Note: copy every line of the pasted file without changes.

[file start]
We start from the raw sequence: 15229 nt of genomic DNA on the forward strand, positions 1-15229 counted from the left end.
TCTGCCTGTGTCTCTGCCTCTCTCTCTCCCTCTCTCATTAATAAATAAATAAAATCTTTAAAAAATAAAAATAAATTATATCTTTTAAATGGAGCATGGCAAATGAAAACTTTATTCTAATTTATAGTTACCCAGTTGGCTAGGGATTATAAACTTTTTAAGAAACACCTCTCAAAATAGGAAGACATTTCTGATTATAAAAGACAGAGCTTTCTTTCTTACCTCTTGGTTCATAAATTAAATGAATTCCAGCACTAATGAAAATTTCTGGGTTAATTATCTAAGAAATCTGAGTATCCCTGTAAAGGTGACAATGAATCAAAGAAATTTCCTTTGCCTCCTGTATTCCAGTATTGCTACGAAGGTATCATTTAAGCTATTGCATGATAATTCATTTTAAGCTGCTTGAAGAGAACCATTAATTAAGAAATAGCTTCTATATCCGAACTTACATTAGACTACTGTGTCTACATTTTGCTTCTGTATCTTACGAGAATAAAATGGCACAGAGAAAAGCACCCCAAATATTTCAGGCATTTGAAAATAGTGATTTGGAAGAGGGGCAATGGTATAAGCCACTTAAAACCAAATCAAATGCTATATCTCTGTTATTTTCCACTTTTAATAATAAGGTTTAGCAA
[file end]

We start from the raw sequence: 15229 nt of genomic DNA on the forward strand, positions 1-15229 counted from the left end.
TCTGCCTGTGTCTCTGCCTCTCTCTCTCCCTCTCTCATTAATAAATAAATAAAATCTTTAAAAAATAAAAATAAATTATATCTTTTAAATGGAGCATGGCAAATGAAAACTTTATTCTAATTTATAGTTACCCAGTTGGCTAGGGATTATAAACTTTTTAAGAAACACCTCTCAAAATAGGAAGACATTTCTGATTATAAAAGACAGAGCTTTCTTTCTTACCTCTTGGTTCATAAATTAAATGAATTCCAGCACTAATGAAAATTTCTGGGTTAATTATCTAAGAAATCTGAGTATCCCTGTAAAGGTGACAATGAATCAAAGAAATTTCCTTTGCCTCCTGTATTCCAGTATTGCTACGAAGGTATCATTTAAGCTATTGCATGATAATTCATTTTAAGCTGCTTGAAGAGAACCATTAATTAAGAAATAGCTTCTATATCCGAACTTACATTAGACTACTGTGTCTACATTTTGCTTCTGTATCTTACGAGAATAAAATGGCACAGAGAAAAGCACCCCAAATATTTCAGGCATTTGAAAATAGTGATTTGGAAGAGGGGCAATGGTATAAGCCACTTAAAACCAAATCAAATGCTATATCTCTGTTATTTTCCACTTTTAATAATAAGGTTTAGCAA